And sometimes I wonder if the world has always seemed so unsteady to people of a certain age. My father-in-law in his last year was reading a book titled, “How They Died.” I was young with a new baby and dismissed it. But now I find myself wanting to read about “how they live” in last years – specially the writers and artists I admire – the ones who keep a-going with work.
And wet streets and dark days lead me to thoughts of grandchildren and holiday plans, storing the geraniums and pumpkins for winter, making a pie, and being excited to plant bulbs for spring.
No matter my efforts to cling to the last of August, September happened last week in a flurry of back-to-school excitement. For weeks it’s been summer hot, and so dry, but change is upon us.
Recently we woke to the first morning fog in months, geese gather on the shore heading south, squirrels knock hazelnuts out of trees, and a neighbor who heats with wood has already stacked a mountain of delivered wood into her tidy shed. A scatter of leaves on sidewalks crunches underfoot from drought, and bramble leaves turn red.
The pumpkins, which had such a hard go in the cold and wet early spring, finally show some orange. They may not get their required 110 days to be pie ready, but each day more of their huge yellow blossoms open defiantly – late season beauty and color swarming with bees.
Being much inclined to leave seedheads this year (and in truth having missed a lot of deadheading), I’ve watched a small wren pry open the sweet pea pods. They seem large seeds for such a tiny bird – maybe it seeks insects within.
And now, verges and rights-of-way enrich my walks with the proliferation of seedheads and shapely dried stalks of grasses and, yes, weeds as they prepare for next year. The filagree blossoms of Queen Anne’s lace close on fists of seeds held high, and the puff balls of hawkweed scatter in the wind. All these small wild places, the ones that matter to the natural world have caught my attention this summer (probably belatedly). But it seems like our thinking changes about the importance of such spaces and how we might provide them.
I’ve been aware of the attempts by municipalities and large gardens to make meadows supporting pollinators and creating visual interest – and the efforts of homeowners to get away from the monocrop of level lawn and embrace “No Mow May.” A nearby neighbor began early in the season to cut only around the edges of his lawn – and a path through. Each day I walked by to see what appeared in a formerly green blank.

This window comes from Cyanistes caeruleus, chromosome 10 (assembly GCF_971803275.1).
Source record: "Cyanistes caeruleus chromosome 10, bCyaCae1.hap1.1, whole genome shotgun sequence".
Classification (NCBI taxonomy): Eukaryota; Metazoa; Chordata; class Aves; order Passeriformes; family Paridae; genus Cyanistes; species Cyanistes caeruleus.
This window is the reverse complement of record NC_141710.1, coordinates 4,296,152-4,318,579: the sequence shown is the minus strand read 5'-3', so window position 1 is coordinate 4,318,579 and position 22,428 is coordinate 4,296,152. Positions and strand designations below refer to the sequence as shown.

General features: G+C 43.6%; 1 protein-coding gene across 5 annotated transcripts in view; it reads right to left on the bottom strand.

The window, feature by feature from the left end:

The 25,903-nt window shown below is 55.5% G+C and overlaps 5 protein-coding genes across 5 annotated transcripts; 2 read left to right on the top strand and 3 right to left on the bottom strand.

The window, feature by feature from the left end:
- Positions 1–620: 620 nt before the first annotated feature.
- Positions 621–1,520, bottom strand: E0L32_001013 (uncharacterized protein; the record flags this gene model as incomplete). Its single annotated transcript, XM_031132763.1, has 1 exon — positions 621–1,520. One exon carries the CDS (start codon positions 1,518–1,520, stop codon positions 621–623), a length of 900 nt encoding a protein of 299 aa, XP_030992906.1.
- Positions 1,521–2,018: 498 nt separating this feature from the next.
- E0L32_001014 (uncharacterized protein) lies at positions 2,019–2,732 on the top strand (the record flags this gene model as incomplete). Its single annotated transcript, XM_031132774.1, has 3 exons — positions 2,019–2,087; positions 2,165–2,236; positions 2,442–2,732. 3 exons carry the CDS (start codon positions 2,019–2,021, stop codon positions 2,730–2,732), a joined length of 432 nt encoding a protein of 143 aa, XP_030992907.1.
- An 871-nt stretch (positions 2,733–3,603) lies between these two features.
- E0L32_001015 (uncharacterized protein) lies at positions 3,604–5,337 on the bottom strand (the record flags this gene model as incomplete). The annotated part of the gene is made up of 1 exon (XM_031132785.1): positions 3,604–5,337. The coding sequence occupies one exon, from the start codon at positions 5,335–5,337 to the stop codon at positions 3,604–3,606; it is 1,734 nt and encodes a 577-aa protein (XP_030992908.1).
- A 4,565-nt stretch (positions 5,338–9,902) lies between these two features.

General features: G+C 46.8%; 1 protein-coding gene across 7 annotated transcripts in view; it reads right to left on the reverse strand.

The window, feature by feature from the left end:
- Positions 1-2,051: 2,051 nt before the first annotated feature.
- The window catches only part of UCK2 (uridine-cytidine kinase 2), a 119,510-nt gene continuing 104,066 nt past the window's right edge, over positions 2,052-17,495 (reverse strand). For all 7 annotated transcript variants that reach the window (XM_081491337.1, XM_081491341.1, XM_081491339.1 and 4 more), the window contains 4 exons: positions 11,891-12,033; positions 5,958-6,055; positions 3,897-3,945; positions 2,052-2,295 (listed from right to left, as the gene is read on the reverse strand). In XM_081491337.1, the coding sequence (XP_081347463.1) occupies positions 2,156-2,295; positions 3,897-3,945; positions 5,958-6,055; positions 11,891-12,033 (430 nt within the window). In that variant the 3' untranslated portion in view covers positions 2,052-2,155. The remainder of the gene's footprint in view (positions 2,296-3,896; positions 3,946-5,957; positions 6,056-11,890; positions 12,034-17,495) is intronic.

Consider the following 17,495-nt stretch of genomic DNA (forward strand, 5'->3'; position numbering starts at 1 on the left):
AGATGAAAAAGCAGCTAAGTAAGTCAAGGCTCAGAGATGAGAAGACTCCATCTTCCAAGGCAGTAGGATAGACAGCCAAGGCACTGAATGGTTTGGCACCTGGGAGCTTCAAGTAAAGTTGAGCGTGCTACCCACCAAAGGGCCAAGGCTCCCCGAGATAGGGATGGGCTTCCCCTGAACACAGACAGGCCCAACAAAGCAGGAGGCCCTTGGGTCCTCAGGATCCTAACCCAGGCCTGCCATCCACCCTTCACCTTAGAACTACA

This fall I want to scatter and dig in many small bulbs in our tiny bit of lawn – anemone blanda, species tulips, small narcissus to naturalize – and then let the grass and weeds grow next spring and see what happens.
I suppose that’s a huge part of the changing season – planning new beginnings!
“Flower Pleasure: Books, Bookmarks, and Watercolors” at the Miller Library
I’ve so neglected the blog for all these months, but now I wonder what I could possibly have said about our ongoing dire straits. Each week brings some new sadness, for humanity, for the environment, or double outrages like last week’s decisions. Maybe I would have given up anyway – turned completely to painting a record of the wonders we have in flowers and plants – as I seem to have done for the Miller Library show!
My show at the Elisabeth C. Miller Library opens on July 5, 2022, and continues until July 28, 2022, with a “Meet the Artist” from 3-5 p.m. on Thursday, July 7, 2022. (Hours and location on their website: https://depts.washington.edu/hortlib/)
Oh, I have enjoyed making this work. The Miller Library inspired much of it – particularly John Gerard’s “The Herball” from 1597. The illustrations provided images to adapt for bookmarks I made specially for the Miller as a fundraiser – 36 bookmarks, each with an illustration redrawing a woodblock image from Gerard and a quote from a gardening book (most available at the Miller).
I also greatly enlarged and painted the images with watercolor for two large paintings.
And for a set of 12 accordion fold books, “A Flower Year: Books I-XII,” I wrote, and digitally printed short essays and printed, then hand-painted, images. Here are Books I and VI:
The exhibition includes a 15-foot long (when extended) accordion book titled, “A Pumpkin Season,” and the series of drawings “Mornings at the V&A,” which first appeared here on the blog, and now will be in the Miller’s wonderful, glassed tabletop display cases.
I’d love to see you at the “Meet the Artist” – if not, I still hope you might have a chance to visit the Miller, such a treasure for those who love plants and gardens. This librarian’s article really describes it well: (https://www.biodiversitylibrary.org/item/236591#page/35/mode/1up).
A visit would make a great day out – a pleasure to ride the light rail to the University of Washington Station, then walk below the UW athletic buildings, through the Union Bay Natural Area to the library in the Center for Urban Horticulture. (Info: https://botanicgardens.uw.edu/center-for-urban-horticulture/visit/maps-trails/)
True summer has arrived now in the Northwest – and I wish you a really enjoyable one!
Postcards for May
Happy May to all! I hope spring finds you well and enjoying our emergence from winter’s dark tunnel. Perhaps because it stands in stark contrast to Putin’s barbaric behavior, this spring has seemed more delicious than ever before – alive with beauty and birdsong.
As an escape from things one can do nothing about, my mind has been much occupied with flower images for my solo show at the Elisabeth C. Miller Library in July. So, when the Bainbridge Island of Arts and Crafts recently requested postcards for their first-ever mail art exhibition, I adapted some of the drawings I did for part of the Miller show.